2poundsyoung veal, cut from the leg or leaner part of the breast and shoulder
2tablespoonslard (amount depends on fattiness of meat)
1 large onion, minced
1garlic clove, chopped and mashed (optional)
1 scant teaspoonsalt
1 medium-sized very ripe tomato, or 2 drained canned Italian tomatoes
1green pepper, cored and diced
Cut the veal into 1-inch dice.
Melt the lard in a heavy stewing casserole or Dutch oven and fry onion till it is light brown.
Remove from heat and mix in paprika, garlic (if used), salt and veal. Cover, and start cooking over very low heat.
The simple but tricky secret of this dish is to let the meat cook in the steam from its own juices and the juices of the onion. Just before the stew starts burning, add a few tablespoons of water; repeat this during the first 10 minutes of cooking whenever liquid evaporates.
Meantime, blanch tomato, peel, and dice.
When meat is beginning to get soft, in 10 to 15 minutes, add tomato and green pepper. Cook for another 10 to 20 minutes, depending on the age of the veal. Continue to add water bit by bit whenever the moisture evaporates.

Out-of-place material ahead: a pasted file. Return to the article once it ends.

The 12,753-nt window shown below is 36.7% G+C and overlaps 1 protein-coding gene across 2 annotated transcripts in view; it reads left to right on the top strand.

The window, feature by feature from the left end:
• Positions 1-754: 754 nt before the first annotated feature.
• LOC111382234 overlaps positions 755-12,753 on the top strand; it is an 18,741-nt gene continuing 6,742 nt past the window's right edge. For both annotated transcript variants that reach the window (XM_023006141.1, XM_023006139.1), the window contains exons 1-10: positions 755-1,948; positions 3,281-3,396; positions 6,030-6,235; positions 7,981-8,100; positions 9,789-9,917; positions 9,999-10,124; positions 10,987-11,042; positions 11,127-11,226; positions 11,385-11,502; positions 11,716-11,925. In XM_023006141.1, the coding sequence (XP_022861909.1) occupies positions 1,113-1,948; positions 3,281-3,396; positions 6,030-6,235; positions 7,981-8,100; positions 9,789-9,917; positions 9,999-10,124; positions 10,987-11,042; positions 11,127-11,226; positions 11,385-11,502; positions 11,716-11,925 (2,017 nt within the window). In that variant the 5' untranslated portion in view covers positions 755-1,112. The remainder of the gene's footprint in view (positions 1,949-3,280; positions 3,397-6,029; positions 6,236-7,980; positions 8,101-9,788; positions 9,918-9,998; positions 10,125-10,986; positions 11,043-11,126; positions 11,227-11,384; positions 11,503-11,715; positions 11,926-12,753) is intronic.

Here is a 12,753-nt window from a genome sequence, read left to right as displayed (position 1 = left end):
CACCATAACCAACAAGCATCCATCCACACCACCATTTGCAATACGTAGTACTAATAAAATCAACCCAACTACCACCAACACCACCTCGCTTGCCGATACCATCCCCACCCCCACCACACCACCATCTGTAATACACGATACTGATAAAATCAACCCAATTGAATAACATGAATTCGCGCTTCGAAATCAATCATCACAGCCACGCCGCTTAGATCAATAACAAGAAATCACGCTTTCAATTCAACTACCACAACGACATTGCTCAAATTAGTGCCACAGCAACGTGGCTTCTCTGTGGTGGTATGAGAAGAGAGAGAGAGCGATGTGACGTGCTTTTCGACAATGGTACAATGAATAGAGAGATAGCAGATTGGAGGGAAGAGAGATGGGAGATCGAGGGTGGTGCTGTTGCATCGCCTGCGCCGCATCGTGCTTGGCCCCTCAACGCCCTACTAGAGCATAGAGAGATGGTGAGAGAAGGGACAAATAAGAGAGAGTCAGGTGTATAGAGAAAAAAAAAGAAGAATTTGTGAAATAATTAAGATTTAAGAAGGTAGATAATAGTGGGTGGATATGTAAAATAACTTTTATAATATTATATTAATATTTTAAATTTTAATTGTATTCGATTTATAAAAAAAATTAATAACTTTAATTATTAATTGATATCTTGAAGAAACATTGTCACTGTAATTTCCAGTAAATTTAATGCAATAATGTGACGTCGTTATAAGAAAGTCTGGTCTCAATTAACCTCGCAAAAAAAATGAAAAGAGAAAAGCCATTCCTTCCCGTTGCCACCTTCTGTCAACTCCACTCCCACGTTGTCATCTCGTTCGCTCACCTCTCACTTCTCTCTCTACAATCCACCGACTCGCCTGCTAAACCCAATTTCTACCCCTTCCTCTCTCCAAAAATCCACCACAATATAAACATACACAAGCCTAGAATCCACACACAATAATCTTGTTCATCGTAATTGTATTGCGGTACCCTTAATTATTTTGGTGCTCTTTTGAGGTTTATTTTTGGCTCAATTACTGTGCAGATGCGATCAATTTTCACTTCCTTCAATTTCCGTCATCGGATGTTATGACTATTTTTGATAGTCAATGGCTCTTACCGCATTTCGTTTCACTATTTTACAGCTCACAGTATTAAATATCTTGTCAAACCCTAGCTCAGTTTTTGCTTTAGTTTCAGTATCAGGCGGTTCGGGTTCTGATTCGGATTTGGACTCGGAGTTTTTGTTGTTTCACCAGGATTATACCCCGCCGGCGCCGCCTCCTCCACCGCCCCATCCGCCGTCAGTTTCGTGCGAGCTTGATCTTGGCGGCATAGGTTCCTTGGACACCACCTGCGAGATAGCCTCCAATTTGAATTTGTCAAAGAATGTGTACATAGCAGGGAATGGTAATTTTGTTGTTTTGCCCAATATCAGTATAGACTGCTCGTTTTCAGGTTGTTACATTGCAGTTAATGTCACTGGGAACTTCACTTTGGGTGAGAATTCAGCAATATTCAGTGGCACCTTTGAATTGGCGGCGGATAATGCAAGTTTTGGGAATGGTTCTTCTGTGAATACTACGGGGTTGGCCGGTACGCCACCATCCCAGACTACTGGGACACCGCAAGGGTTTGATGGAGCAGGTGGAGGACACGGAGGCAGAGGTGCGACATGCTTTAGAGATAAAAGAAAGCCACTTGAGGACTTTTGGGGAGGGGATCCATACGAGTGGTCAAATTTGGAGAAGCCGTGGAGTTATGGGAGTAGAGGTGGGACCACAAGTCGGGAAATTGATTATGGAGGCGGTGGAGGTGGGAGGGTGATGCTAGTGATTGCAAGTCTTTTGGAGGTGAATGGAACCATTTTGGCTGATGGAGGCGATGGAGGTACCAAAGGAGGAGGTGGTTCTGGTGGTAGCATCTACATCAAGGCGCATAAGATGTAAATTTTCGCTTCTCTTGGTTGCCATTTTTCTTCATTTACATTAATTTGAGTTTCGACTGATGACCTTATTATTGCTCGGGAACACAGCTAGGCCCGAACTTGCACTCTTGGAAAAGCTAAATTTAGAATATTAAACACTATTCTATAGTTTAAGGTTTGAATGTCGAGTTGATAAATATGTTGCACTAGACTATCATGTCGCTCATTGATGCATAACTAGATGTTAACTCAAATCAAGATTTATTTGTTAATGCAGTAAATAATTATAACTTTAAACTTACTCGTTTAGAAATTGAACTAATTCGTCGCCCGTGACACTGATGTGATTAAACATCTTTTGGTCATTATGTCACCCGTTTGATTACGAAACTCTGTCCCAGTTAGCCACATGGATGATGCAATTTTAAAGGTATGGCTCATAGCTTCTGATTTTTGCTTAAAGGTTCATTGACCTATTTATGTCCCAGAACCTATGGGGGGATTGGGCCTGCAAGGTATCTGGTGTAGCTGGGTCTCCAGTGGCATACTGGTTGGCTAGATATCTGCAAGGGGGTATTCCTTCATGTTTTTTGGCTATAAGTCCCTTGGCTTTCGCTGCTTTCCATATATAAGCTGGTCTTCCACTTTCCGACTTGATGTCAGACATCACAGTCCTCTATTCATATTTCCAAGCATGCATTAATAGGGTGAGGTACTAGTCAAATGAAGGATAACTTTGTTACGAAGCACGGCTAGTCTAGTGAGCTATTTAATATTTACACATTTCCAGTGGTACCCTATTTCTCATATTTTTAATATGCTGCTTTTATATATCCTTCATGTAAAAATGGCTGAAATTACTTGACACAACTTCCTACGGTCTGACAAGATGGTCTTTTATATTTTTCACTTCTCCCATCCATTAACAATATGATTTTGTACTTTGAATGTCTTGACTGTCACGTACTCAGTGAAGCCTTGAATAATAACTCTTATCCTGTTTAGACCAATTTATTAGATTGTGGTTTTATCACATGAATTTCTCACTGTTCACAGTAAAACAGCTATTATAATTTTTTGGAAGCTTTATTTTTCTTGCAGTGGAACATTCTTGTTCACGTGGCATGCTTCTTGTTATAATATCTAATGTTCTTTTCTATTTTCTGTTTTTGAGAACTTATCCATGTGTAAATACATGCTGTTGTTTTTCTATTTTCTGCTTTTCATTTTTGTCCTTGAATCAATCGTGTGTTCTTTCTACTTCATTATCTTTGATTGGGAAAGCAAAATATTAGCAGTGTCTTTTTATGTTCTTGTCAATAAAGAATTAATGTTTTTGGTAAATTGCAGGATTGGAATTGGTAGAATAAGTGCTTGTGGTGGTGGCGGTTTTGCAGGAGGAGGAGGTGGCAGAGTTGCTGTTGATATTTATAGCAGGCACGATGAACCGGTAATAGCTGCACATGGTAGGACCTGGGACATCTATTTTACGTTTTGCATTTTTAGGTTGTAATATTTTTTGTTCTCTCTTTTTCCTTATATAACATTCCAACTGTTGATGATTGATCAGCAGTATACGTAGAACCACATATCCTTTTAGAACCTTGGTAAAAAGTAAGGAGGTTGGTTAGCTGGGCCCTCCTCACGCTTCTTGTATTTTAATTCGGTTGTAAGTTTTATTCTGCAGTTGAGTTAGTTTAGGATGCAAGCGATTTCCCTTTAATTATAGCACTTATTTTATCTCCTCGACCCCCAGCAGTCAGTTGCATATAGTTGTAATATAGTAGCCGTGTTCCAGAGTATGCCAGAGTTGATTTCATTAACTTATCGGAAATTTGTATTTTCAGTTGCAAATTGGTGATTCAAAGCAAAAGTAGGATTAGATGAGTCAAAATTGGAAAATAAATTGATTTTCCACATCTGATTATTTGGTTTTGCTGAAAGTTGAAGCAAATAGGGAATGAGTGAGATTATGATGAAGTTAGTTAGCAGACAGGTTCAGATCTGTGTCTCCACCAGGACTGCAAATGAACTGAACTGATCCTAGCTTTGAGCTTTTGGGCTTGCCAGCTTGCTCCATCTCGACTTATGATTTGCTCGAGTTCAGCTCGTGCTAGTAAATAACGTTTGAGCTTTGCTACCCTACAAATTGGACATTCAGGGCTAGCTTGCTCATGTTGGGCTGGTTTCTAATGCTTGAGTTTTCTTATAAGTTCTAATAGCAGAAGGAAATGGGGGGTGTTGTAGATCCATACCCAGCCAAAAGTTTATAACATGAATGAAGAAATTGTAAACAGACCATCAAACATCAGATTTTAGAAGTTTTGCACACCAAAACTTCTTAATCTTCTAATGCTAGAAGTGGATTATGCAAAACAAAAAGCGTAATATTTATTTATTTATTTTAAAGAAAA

When meat is done, let the liquid reduce as much as possible without burning it. At that point you should have a rich dark red and gold sauce-gravy, neither too thin nor too heavy, somewhat like a good American beef stew, but the texture must be achieved without any thickening.
II. To make veal paprikás, reduce paprika to ½tablespoon and use a small onion and no garlic. When meat is almost done, let the liquid evaporate so the meat is seared in remaining fat. Mix 1cup sour cream with 1tablespoon flour and stir into stew. Cook covered over very, very low heat until the meat is cooked. This dish should have a much milder, gentler taste than pörkölt, almost like a feminine version of it.
III. Use any red meat, including game, for pörkölt or paprikas made according to this recipe.